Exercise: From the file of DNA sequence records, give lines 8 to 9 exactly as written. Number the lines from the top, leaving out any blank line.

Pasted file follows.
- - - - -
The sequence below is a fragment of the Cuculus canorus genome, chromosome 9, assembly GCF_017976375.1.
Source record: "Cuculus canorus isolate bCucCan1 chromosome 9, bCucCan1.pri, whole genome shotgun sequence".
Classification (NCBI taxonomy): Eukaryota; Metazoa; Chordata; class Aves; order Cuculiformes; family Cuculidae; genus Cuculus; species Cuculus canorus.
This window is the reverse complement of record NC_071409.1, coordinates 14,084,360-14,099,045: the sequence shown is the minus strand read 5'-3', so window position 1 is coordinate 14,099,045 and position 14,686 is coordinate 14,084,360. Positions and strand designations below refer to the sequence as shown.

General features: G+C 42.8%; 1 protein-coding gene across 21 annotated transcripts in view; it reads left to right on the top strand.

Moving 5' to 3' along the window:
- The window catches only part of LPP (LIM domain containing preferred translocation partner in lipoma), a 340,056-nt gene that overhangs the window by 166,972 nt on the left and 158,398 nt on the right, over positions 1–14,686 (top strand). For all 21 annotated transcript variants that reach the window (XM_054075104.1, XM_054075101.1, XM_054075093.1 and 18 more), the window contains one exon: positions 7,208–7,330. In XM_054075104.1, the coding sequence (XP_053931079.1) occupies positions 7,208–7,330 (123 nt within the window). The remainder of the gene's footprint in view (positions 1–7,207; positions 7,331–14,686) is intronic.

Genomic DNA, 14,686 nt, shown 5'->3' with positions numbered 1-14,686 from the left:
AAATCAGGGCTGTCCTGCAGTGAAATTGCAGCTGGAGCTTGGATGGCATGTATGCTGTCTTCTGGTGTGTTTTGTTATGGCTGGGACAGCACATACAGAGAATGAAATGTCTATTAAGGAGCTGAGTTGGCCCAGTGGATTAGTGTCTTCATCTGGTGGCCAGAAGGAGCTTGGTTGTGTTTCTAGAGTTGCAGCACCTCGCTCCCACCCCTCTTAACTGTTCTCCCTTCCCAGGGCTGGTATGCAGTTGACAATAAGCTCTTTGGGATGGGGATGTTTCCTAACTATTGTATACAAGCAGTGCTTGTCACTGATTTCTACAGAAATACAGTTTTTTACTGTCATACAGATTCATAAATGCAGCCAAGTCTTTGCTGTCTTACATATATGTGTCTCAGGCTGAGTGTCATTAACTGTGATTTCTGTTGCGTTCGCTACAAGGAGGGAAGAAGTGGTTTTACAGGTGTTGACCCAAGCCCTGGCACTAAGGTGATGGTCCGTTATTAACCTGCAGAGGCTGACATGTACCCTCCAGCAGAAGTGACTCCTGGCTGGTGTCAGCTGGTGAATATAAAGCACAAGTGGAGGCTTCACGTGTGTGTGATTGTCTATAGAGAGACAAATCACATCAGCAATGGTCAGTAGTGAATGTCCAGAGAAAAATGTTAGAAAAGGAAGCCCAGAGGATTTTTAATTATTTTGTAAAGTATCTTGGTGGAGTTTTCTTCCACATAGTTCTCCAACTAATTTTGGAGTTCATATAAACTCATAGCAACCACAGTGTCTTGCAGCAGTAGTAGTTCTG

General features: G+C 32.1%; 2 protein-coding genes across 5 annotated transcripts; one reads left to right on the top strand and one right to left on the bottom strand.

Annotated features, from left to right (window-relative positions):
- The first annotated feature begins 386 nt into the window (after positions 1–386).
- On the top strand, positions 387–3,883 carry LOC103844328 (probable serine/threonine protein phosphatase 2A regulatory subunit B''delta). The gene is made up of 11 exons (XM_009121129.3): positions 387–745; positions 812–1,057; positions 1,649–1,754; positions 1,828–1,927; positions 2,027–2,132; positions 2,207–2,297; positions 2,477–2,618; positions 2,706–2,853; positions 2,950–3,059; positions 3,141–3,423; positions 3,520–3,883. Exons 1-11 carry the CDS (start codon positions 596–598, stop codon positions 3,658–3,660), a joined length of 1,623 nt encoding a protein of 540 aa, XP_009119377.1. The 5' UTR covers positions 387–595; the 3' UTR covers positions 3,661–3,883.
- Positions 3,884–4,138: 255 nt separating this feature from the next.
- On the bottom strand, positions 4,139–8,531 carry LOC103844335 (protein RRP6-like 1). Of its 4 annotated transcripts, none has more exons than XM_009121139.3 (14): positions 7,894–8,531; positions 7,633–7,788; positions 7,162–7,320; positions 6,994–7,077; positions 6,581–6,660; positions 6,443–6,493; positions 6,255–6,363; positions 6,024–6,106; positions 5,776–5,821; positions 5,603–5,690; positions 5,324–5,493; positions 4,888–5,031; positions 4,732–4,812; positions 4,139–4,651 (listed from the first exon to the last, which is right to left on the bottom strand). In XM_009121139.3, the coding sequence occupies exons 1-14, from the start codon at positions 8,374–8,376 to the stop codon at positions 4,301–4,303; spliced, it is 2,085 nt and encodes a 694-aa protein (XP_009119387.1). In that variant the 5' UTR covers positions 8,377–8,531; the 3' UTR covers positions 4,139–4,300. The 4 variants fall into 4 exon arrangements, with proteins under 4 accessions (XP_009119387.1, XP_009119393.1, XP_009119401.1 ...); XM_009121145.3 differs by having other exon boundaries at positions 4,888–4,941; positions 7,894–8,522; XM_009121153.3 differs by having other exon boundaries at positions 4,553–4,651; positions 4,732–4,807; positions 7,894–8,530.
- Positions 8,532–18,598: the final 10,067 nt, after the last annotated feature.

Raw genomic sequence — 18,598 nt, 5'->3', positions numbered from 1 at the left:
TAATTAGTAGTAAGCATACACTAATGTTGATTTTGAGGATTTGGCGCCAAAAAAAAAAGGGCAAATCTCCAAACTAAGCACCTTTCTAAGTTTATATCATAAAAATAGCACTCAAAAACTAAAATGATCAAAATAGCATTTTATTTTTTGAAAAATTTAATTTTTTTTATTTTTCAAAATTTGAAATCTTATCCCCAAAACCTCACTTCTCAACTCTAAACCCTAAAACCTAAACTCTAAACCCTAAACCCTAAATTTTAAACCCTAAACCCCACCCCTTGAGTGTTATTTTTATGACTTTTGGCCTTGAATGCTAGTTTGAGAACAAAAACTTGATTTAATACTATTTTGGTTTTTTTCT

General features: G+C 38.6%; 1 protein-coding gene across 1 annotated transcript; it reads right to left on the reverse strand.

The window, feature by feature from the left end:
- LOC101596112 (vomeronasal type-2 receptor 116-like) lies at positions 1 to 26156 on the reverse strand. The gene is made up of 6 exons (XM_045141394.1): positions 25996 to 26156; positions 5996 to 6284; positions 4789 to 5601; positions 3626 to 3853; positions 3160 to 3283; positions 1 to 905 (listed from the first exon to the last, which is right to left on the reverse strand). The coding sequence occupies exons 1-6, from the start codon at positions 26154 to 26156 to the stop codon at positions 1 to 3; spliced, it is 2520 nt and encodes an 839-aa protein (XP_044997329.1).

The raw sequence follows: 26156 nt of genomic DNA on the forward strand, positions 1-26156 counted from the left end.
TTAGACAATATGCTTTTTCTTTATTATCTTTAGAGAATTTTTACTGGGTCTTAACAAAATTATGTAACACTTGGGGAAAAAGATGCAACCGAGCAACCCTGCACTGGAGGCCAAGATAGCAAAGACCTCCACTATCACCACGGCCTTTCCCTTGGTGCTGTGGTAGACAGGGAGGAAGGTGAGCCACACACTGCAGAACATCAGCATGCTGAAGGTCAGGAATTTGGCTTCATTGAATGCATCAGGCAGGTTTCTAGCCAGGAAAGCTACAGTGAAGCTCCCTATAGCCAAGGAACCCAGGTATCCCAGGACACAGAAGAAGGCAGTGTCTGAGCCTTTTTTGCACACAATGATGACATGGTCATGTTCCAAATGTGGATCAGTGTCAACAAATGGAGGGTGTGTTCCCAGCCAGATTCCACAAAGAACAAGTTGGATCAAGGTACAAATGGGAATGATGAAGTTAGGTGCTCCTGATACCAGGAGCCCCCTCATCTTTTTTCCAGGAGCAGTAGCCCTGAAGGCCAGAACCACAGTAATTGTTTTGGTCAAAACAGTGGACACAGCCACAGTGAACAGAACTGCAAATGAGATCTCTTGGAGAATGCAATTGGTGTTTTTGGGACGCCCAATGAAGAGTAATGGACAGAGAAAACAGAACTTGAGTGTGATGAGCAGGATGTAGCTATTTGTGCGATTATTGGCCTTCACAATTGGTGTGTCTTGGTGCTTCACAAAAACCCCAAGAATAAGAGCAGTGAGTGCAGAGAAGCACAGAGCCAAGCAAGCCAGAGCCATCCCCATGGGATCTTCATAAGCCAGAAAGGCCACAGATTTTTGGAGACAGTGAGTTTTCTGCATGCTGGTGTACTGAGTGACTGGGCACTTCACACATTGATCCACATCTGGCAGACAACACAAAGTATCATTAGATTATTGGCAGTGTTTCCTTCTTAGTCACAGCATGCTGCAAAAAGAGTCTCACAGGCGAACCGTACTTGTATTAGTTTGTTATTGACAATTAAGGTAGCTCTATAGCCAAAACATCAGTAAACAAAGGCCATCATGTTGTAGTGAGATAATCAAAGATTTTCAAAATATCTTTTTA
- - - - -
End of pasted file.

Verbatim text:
Genomic DNA, 14,686 nt, shown 5'->3' with positions numbered 1-14,686 from the left:
AAATCAGGGCTGTCCTGCAGTGAAATTGCAGCTGGAGCTTGGATGGCATGTATGCTGTCTTCTGGTGTGTTTTGTTATGGCTGGGACAGCACATACAGAGAATGAAATGTCTATTAAGGAGCTGAGTTGGCCCAGTGGATTAGTGTCTTCATCTGGTGGCCAGAAGGAGCTTGGTTGTGTTTCTAGAGTTGCAGCACCTCGCTCCCACCCCTCTTAACTGTTCTCCCTTCCCAGGGCTGGTATGCAGTTGACAATAAGCTCTTTGGGATGGGGATGTTTCCTAACTATTGTATACAAGCAGTGCTTGTCACTGATTTCTACAGAAATACAGTTTTTTACTGTCATACAGATTCATAAATGCAGCCAAGTCTTTGCTGTCTTACATATATGTGTCTCAGGCTGAGTGTCATTAACTGTGATTTCTGTTGCGTTCGCTACAAGGAGGGAAGAAGTGGTTTTACAGGTGTTGACCCAAGCCCTGGCACTAAGGTGATGGTCCGTTATTAACCTGCAGAGGCTGACATGTACCCTCCAGCAGAAGTGACTCCTGGCTGGTGTCAGCTGGTGAATATAAAGCACAAGTGGAGGCTTCACGTGTGTGTGATTGTCTATAGAGAGACAAATCACATCAGCAATGGTCAGTAGTGAATGTCCAGAGAAAAATGTTAGAAAAGGAAGCCCAGAGGATTTTTAATTATTTTGTAAAGTATCTTGGTGGAGTTTTCTTCCACATAGTTCTCCAACTAATTTTGGAGTTCATATAAACTCATAGCAACCACAGTGTCTTGCAGCAGTAGTAGTTCTG